This paper aims to examine the feasibility and acceptability of a remote-based nutrition education program during COVID-19 for adolescents with autism spectrum disorder (ASD). Ten adolescents with ASD participated in a 4-week nutrition education program utilizing Zoom software during COVID-19. Topics included shopping for healthy food, and food preparation safety measures. Attendance was collected for each session. Participants, parents, and the classroom teacher completed post-program surveys and interviews. The course attendance rate was 97%. Every adolescent reported they would participate in similar future programs, and the teacher/parents felt the program was a positive experience for the participants. The remote-based nutrition education program appeared to be feasible and acceptable to participants. Future research should focus on program efficacy.
School feeding amidst a pandemic: preparing for the new normal in Asia and the Pacific
Institution: World Food Programme
Published: August 2021
Prior to COVID-19, close to 129 million children in the Asia and the Pacific region received school meals, primarily through government-led, national school feeding programmes. Due to COVID-19 school closures, many of these children stopped receiving on-site school meals. Although some countries introduced alternative solutions, school-age children are expected to have been negatively affected by this disruption. Against this backdrop, the World Food Programme (WFP) Regional Bureau for Asia and the Pacific (RBB) commissioned Oxford Policy Management to undertake a review of adaptations to on-site SF in order to inform policymaking and programming in the context of the new reality. This research sought to answer the key research question through an emphasis on gathering data primarily from six countries in the region where WFP supports SF programmes in different capacities: Bangladesh, Cambodia, India, Nepal, Philippines and Sri Lanka.
Effects of COVID-19 imposed school closure on school feeding program in Addis Ababa, Ethiopia

AUTHOR(S)
Tefera Darge Delbis; Messay Gebremariam Kotecho; Fekadu Mulugeta Asfaw

Published: July 2021   Journal: Social Sciences & Humanities Open
The school feeding program in government schools in Addis Ababa was interrupted due to the COVID-19 pandemic. The study employed a qualitative research to explore the effects of the interruption on students' well-being. The study participants were recruited from seven primary schools within six sub-cities of Addis Ababa using convenience sampling. Fifty-three in-depth interviews were conducted with students, parents, teachers, school principals, and school feeding agency officials. Thematic analysis was then conducted.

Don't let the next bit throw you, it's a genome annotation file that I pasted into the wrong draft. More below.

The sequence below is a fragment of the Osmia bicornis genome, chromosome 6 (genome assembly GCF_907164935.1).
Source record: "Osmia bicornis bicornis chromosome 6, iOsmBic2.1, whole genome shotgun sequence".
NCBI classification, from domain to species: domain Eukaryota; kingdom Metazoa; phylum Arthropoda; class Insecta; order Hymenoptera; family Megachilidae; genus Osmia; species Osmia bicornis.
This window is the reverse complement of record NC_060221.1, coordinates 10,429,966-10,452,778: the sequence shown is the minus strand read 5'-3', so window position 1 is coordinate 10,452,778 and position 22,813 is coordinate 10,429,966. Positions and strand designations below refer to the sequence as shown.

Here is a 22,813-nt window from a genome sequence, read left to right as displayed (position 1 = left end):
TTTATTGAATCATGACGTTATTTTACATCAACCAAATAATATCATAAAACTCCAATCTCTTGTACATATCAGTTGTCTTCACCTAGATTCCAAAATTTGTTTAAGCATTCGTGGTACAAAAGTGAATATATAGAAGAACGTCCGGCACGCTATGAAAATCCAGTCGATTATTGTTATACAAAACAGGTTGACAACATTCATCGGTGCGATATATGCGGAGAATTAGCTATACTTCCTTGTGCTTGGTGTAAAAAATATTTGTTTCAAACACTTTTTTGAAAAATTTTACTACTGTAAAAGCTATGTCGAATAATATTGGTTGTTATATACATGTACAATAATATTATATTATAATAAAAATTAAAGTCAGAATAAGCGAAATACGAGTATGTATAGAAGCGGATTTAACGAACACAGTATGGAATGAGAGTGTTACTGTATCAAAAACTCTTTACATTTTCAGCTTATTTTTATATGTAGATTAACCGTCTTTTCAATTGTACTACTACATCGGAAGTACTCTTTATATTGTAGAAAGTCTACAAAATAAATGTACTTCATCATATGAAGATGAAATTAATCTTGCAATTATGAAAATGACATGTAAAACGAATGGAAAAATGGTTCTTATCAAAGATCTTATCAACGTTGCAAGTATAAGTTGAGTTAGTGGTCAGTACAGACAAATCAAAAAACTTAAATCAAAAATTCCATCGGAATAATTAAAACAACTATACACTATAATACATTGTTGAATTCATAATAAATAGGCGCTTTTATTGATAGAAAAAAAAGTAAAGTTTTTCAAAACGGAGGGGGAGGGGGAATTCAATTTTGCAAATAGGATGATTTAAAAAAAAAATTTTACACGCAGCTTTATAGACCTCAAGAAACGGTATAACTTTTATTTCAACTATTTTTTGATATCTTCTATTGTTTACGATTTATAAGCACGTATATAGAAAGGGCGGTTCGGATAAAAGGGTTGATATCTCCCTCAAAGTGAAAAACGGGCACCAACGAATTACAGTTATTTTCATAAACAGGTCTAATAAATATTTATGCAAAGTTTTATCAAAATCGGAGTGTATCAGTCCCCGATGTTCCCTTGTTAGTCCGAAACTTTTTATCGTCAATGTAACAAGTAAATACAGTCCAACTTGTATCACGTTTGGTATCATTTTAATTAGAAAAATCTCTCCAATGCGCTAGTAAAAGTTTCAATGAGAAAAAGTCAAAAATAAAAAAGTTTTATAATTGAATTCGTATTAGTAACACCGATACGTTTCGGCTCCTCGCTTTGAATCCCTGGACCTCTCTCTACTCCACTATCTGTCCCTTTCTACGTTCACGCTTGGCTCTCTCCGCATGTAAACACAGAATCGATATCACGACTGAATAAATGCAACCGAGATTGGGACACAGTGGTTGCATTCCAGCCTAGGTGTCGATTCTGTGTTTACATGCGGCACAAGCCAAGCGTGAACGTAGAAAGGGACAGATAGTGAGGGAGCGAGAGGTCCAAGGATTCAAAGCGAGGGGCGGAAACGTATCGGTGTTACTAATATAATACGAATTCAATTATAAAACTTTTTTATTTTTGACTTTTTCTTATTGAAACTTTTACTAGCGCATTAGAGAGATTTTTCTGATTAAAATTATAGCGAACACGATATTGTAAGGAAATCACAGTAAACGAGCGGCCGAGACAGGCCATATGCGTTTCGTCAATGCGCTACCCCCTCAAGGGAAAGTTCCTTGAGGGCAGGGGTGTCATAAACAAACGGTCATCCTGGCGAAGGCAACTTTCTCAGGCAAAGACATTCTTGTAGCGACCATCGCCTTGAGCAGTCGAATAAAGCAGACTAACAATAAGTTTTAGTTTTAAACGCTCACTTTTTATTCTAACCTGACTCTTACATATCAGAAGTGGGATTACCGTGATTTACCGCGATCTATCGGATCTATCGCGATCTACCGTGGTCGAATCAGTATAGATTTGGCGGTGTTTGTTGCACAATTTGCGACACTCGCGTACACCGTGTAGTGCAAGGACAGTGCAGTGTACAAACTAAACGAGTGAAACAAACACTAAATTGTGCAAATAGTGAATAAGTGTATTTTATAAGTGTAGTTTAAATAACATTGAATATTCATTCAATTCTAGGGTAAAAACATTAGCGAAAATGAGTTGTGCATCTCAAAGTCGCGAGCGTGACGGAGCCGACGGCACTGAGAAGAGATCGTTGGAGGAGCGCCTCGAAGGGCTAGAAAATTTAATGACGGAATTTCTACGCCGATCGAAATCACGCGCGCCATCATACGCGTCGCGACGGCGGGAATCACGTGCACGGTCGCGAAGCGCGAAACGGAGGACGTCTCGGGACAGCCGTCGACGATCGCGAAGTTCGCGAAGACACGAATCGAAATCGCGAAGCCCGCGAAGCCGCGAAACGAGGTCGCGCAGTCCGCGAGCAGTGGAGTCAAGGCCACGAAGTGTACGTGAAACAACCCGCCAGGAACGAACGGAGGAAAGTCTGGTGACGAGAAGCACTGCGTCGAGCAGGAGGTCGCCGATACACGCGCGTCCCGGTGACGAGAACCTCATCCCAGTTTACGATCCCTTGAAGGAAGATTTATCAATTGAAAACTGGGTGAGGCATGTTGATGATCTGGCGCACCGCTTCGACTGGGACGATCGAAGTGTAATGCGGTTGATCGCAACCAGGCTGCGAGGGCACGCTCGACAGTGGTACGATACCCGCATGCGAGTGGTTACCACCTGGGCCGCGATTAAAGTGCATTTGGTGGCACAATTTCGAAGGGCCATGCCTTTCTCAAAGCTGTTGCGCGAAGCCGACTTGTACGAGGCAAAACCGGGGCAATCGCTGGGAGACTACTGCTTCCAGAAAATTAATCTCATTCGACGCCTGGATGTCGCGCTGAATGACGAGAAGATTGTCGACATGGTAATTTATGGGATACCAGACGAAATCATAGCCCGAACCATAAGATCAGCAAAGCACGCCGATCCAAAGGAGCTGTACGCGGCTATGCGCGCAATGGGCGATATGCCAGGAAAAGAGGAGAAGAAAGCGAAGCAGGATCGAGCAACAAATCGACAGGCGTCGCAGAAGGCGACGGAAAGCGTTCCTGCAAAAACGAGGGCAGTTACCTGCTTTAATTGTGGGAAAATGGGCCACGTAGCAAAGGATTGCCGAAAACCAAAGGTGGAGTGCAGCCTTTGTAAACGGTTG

School feeding and food and nutrition security in the context of the Covid-19 pandemic in the northern region of the State of Rio de Janeiro, Brazil

AUTHOR(S)
Ana Eliza Port Lourenço; Naiara Sperandio; Priscila Vieira Pontes (et al.)

Published: June 2021   Journal: Food Ethics
Due to the pandemic and the suspension of in-person school classes, there was an interruption in the meals served to approximately 40 million students who benefited from the Brazilian National School Feeding Program (PNAE). This article describes two case studies, comparing the strategies adopted by two municipalities for maintaining school feeding during the Covid-19 pandemic in the northern region of the state of Rio de Janeiro, Brazil, and discuss possible impacts of these strategies on food and nutrition security. These municipalities together cover about 81% of the population in the region.
The impact of COVID-19 school closure on child and adolescent health: a rapid systematic review

AUTHOR(S)
Sonia Chaabane; Sathyanarayanan Doraiswamy; Karima Chaabna (et al.)

Published: May 2021   Journal: Children
School closures during pandemics raise important concerns for children and adolescents. Our aim is synthesizing available data on the impact of school closure during the coronavirus disease 2019 (COVID-19) pandemic on child and adolescent health globally. We conducted a rapid systematic review by searching PubMed, Embase, and Google Scholar for any study published between January and September 2020. We included a total of ten primary studies. COVID-19-related school closure was associated with a significant decline in the number of hospital admissions and pediatric emergency department visits. However, a number of children and adolescents lost access to school-based healthcare services, special services for children with disabilities, and nutrition programs.
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UNICEF Innocenti's Children and COVID-19 Library is a database collecting research from around the world on COVID-19 and its impacts on children and adolescents.

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UNICEF Innocenti is mobilizing a rapid research response in line with UNICEF’s global response to the COVID-19 crisis. The initiatives we’ve begun will provide the broad range of evidence needed to inform our work to scale up rapid assessment, develop urgent mitigating strategies in programming and advocacy, and preparation of interventions to respond to the medium and longer-term consequences of the COVID-19 crisis. The research projects cover a rapid review of evidence, education analysis, and social and economic policies.